Fam Pract Manag. 1998 Mar;5(3):87-88.
Regina Santos, MD, has a meeting this morning with the nurses in her practice. She has been dissatisfied with patient flow; she feels that the nurses' processes are inefficient and cause unnecessary delays. She has given the matter a lot of thought and wants to propose a way they can examine the problem and come up with some solutions.
Frederick Ling, MD, has a meeting this afternoon with the administrator of his large practice. He has been doing a lot of study in sports medicine recently and has taken some excellent CME courses. He's excited about the prospects that branching out in this area might offer in terms of both professional satisfaction and practice marketing.
Joe Alagordo, MD, has a special interest in health maintenance. He wants to devise a system whereby he and his 20 colleagues scattered throughout their Midwestern city can do a better job of keeping patients up-to-date on health maintenance recommendations. The physicians have studied their HMOs' reports of their performance on health maintenance quality indicators. Although they all admit they could be doing better, they've been unsuccessful in changing their behaviors. Joe has ideas about ways to improve their health maintenance efforts by issuing patient reminders and involving the nurses. Now he just needs to figure out how to put those ideas into practice.
What do these three employed physicians have in common? They're trying to make their professional lives work better.
If you asked them, they probably wouldn't see themselves as managers. In fact, for many salaried physicians, the word manager may be slightly distasteful, suggesting an activity they would just as soon avoid. Managing may connote manipulating or controlling other people. At the very least, we tend to think of managers as those who supervise the work of others, and physicians often choose to become salaried precisely because they don't want to contend with supervision and administration.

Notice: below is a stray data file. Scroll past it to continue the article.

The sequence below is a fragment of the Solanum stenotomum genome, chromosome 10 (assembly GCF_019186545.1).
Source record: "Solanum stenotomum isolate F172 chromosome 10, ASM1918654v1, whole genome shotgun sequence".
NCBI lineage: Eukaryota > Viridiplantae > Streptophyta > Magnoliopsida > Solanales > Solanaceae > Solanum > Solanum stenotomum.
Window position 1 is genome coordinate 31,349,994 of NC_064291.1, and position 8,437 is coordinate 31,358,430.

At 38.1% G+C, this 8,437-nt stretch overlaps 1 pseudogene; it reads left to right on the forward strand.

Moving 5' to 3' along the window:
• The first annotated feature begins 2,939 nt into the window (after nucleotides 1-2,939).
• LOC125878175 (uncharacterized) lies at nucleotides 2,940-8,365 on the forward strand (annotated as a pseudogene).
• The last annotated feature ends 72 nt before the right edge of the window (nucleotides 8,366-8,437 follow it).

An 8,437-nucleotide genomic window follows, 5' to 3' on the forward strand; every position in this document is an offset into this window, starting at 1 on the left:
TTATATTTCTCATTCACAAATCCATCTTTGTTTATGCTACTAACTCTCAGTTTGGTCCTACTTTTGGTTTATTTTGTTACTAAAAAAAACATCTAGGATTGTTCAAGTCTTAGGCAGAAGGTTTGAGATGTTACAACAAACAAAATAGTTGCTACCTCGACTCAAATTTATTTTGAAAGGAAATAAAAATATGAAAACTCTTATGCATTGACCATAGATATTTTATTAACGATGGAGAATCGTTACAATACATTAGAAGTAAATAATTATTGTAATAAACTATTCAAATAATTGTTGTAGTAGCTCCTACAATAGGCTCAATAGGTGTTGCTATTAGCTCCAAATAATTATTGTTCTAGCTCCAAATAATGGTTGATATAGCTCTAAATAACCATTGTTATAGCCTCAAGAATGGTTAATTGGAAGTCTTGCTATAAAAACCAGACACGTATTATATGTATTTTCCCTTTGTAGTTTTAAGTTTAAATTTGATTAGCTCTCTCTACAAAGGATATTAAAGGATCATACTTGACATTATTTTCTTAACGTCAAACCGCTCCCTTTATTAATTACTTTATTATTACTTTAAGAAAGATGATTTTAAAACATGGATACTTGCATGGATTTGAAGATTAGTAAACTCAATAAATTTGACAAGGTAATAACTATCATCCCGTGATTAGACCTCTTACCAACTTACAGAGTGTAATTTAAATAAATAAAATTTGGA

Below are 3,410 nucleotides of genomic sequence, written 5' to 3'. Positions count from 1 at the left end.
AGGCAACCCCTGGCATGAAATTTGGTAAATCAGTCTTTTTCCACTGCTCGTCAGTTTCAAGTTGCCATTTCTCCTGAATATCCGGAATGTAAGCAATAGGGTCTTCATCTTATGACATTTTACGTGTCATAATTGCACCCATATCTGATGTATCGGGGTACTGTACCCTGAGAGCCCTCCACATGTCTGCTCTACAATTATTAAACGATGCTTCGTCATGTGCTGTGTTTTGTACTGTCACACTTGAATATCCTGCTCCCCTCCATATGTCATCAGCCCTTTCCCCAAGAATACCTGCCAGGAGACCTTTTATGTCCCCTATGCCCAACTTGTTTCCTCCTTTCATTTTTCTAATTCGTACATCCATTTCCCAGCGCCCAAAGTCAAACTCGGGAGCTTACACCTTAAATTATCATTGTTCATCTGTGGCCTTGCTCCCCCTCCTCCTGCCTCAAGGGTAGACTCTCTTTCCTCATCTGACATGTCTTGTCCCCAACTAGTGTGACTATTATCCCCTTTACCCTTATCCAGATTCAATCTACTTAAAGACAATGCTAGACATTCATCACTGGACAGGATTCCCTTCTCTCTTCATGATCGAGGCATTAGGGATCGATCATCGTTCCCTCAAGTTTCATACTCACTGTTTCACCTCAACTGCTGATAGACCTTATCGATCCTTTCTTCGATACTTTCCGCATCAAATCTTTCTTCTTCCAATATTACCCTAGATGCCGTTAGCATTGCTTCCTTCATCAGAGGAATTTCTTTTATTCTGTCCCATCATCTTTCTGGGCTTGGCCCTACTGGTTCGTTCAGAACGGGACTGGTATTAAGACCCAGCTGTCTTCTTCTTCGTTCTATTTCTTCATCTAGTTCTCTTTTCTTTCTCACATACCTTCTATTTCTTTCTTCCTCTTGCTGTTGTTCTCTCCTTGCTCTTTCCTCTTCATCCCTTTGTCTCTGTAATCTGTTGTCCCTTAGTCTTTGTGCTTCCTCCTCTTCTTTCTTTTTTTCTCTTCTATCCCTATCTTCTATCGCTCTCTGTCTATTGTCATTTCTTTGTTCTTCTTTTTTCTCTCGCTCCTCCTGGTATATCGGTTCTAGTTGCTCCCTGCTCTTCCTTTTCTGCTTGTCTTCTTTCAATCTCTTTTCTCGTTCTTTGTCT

Yet each of us is accountable for his or her sphere of influence. In the case of employed physicians, our responsibilities include our personal lives, our panels of patients and our relationships with nurses, front office staff, practice administrators, colleagues, hospital administrators and our communities.
It's important for salaried physicians to acknowledge that we have managerial responsibilities. Doing so moves us from a passive, “it's someone else's job to fix this” way of thinking to a more active, “it's my responsibility to find a solution” mode. Rather than implying manipulation or supervisory drudgery, managing can mean directing, educating or administering. While it may also mean taking on more work, recognizing and seizing our managerial opportunities can offer rich rewards in personal and professional satisfaction.
So how can employed physicians do a better job of managing? Here are a few pointers:
Acknowledge your role. You are a manager, regardless of whether you view yourself in that light. Accepting this fact moves you from feeling stuck to feeling empowered.